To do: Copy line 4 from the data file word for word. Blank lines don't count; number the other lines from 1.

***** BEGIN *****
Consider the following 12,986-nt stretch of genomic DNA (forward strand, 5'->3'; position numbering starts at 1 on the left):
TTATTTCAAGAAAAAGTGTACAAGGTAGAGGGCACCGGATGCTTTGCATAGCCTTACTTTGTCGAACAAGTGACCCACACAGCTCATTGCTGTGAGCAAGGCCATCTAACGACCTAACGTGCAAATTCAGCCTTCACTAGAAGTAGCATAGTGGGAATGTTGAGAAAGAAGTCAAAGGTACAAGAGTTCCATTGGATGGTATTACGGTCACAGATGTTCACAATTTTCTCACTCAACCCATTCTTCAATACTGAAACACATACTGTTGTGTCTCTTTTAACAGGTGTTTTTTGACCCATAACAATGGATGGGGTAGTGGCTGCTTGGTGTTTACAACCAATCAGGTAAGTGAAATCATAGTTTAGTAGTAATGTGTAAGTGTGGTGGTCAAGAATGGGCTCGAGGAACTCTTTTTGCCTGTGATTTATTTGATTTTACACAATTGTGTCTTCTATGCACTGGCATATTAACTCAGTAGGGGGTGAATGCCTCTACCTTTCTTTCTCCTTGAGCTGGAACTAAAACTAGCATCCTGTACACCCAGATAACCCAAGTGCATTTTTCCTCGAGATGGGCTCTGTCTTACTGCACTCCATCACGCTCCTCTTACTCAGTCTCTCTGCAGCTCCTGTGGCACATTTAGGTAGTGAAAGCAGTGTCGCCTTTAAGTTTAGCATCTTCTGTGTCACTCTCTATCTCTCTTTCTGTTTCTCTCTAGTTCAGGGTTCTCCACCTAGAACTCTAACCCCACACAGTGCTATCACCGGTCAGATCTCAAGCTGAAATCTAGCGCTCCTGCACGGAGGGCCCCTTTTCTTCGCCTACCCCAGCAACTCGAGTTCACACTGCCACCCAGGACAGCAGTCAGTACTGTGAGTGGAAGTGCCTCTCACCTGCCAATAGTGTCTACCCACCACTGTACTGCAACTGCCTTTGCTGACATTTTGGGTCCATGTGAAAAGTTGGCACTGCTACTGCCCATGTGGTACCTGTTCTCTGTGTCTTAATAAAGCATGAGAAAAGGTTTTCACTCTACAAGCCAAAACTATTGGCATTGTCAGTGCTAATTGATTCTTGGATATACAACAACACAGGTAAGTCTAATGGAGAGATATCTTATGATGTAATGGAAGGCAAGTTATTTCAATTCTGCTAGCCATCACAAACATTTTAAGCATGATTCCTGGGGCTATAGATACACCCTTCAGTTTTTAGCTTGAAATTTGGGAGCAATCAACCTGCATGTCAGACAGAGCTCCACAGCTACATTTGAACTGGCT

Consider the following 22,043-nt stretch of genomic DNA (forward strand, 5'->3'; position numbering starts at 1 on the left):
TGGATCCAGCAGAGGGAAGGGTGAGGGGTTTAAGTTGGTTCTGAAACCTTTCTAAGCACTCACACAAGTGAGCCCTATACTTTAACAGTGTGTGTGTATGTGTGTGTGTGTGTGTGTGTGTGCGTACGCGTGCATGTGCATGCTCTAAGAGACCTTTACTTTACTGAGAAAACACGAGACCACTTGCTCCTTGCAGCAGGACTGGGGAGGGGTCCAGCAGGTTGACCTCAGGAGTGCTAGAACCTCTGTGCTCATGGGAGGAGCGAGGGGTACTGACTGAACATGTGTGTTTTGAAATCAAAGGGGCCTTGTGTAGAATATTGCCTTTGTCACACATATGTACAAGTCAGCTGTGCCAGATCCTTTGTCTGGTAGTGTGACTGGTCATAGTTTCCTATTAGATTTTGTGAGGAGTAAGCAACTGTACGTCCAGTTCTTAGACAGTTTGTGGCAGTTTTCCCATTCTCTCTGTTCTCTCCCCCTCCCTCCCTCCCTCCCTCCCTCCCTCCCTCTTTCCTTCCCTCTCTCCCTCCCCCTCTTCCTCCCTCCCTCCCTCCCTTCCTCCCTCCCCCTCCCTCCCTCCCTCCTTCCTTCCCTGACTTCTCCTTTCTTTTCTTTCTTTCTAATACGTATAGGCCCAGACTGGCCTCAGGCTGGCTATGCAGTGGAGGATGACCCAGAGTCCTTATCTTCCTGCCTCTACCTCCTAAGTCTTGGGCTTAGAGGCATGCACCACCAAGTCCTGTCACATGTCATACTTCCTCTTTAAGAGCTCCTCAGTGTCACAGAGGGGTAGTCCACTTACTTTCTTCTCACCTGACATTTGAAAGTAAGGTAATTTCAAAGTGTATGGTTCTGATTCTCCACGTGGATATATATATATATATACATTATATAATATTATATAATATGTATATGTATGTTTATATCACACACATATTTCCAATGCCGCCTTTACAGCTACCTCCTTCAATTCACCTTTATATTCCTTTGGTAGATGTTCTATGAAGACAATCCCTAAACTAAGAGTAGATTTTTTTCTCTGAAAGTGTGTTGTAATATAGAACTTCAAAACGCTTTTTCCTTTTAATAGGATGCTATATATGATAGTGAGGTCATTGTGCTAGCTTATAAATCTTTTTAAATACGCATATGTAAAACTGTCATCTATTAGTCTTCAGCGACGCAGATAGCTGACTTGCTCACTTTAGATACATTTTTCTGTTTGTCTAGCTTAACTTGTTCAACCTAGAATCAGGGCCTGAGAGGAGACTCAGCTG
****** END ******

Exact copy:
TGGATCCAGCAGAGGGAAGGGTGAGGGGTTTAAGTTGGTTCTGAAACCTTTCTAAGCACTCACACAAGTGAGCCCTATACTTTAACAGTGTGTGTGTATGTGTGTGTGTGTGTGTGTGTGTGCGTACGCGTGCATGTGCATGCTCTAAGAGACCTTTACTTTACTGAGAAAACACGAGACCACTTGCTCCTTGCAGCAGGACTGGGGAGGGGTCCAGCAGGTTGACCTCAGGAGTGCTAGAACCTCTGTGCTCATGGGAGGAGCGAGGGGTACTGACTGAACATGTGTGTTTTGAAATCAAAGGGGCCTTGTGTAGAATATTGCCTTTGTCACACATATGTACAAGTCAGCTGTGCCAGATCCTTTGTCTGGTAGTGTGACTGGTCATAGTTTCCTATTAGATTTTGTGAGGAGTAAGCAACTGTACGTCCAGTTCTTAGACAGTTTGTGGCAGTTTTCCCATTCTCTCTGTTCTCTCCCCCTCCCTCCCTCCCTCCCTCCCTCCCTCCCTCTTTCCTTCCCTCTCTCCCTCCCCCTCTTCCTCCCTCCCTCCCTCCCTTCCTCCCTCCCCCTCCCTCCCTCCCTCCTTCCTTCCCTGACTTCTCCTTTCTTTTCTTTCTTTCTAATACGTATAGGCCCAGACTGGCCTCAGGCTGGCTATGCAGTGGAGGATGACCCAGAGTCCTTATCTTCCTGCCTCTACCTCCTAAGTCTTGGGCTTAGAGGCATGCACCACCAAGTCCTGTCACATGTCATACTTCCTCTTTAAGAGCTCCTCAGTGTCACAGAGGGGTAGTCCACTTACTTTCTTCTCACCTGACATTTGAAAGTAAGGTAATTTCAAAGTGTATGGTTCTGATTCTCCACGTGGATATATATATATATATACATTATATAATATTATATAATATGTATATGTATGTTTATATCACACACATATTTCCAATGCCGCCTTTACAGCTACCTCCTTCAATTCACCTTTATATTCCTTTGGTAGATGTTCTATGAAGACAATCCCTAAACTAAGAGTAGATTTTTTTCTCTGAAAGTGTGTTGTAATATAGAACTTCAAAACGCTTTTTCCTTTTAATAGGATGCTATATATGATAGTGAGGTCATTGTGCTAGCTTATAAATCTTTTTAAATACGCATATGTAAAACTGTCATCTATTAGTCTTCAGCGACGCAGATAGCTGACTTGCTCACTTTAGATACATTTTTCTGTTTGTCTAGCTTAACTTGTTCAACCTAGAATCAGGGCCTGAGAGGAGACTCAGCTG